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This Day In History: May 30th
Former Senator Stephen Douglas of Illinois proposed a bill to organize the Territory of Nebraska in 1854 and the bill became known as the Kansas-Nebraska Act. Officially titled “An Act to Organize the Territories of Nebraska and Kansas,” the legislation was created to repeal the Missouri Compromise and added to the controversial debate over slavery in the United States. President Franklin Pierce signed the bill into law on May 30, 1854.
Prior to the Kansas-Nebraska Act, the Missouri Comprise was enacted in 1820. The legislation admitted Missouri to the Union as a slave state and Maine as a free state, while banning slavery from the remaining Louisiana Purchase lands located north of the 36º 30’ parallel. The Missouri Compromise remained in tact for nearly 35 years before being replaced by the Kansas-Nebraska Act.
With westward expansion, newfound gold in California and California’s subsequent request to become a state, Congress was left to deal with the fallout between free states and slave states. By the end of 1850, Senator Henry Clay (with the help of Douglas) persuaded Congress to accept the Compromise of 1850. With the Compromise of 1850, California entered the Union as a free state but Utah, New Mexico, Nevada and Arizona were able to determine whether slavery would be allowed within the territory’s borders. The legislation further intensified the debate over the institution of slavery and expansion.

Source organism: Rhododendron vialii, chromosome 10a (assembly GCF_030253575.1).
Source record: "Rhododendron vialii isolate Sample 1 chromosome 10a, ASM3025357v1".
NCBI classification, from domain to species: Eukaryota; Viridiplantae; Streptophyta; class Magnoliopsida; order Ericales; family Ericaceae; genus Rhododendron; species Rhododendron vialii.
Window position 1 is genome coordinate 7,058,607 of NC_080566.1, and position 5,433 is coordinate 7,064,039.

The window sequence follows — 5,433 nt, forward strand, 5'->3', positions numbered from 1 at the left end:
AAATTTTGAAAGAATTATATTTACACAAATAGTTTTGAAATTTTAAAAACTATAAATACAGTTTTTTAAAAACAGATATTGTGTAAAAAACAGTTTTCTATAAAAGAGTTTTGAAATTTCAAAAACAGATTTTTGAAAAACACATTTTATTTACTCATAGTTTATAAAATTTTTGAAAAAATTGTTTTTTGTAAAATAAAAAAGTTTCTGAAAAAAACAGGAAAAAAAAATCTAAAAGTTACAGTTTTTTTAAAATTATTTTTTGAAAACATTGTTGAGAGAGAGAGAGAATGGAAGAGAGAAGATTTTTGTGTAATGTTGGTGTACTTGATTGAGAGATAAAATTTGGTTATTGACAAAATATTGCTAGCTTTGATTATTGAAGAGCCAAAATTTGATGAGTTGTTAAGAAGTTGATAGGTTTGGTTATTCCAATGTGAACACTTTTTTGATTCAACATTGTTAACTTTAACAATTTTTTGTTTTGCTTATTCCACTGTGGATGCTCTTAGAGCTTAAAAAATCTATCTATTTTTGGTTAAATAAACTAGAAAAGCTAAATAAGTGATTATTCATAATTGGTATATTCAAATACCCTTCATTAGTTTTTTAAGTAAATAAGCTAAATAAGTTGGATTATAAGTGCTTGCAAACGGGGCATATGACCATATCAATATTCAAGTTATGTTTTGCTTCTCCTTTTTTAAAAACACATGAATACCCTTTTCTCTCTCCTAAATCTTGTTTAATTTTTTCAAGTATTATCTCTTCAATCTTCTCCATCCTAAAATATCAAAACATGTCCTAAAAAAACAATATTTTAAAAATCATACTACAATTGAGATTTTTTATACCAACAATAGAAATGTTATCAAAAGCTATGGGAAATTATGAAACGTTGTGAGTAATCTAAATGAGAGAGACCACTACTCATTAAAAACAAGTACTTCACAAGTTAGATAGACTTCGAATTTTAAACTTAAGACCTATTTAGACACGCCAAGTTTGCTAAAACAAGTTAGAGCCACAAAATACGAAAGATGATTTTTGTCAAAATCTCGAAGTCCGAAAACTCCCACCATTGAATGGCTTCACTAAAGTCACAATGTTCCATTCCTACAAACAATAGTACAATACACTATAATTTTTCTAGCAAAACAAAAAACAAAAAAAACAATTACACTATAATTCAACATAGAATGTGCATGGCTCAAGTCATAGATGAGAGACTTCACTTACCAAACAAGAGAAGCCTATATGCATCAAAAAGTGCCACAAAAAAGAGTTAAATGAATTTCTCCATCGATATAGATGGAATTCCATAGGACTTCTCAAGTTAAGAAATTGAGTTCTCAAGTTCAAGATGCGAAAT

Douglas sought to organize a vast area of land which would become modern-day Kansas, Nebraska, Montana and the Dakotas. Southern slaveholders opposed Douglas’ initial “Nebraska Bill” to organize the territory. He added an amendment that repealed the Missouri Compromise and created two new territories, Kansas and Nebraska. Similar to the Compromise of 1850, settlers in each territory would determine their own rules on slavery.
Despite opposition, the Senate passed the Nebraska bill and President Pierce signed it into law. The Kansas-Nebraska Act ultimately shifted the political landscape. Opponents of the Kansas-Nebraska Act established the Republican Party while abolitionists in the North criticized the legislation for putting an end to the Missouri Compromise. It also led to the demise of the Whig Party and caused the Democratic Party to be divided.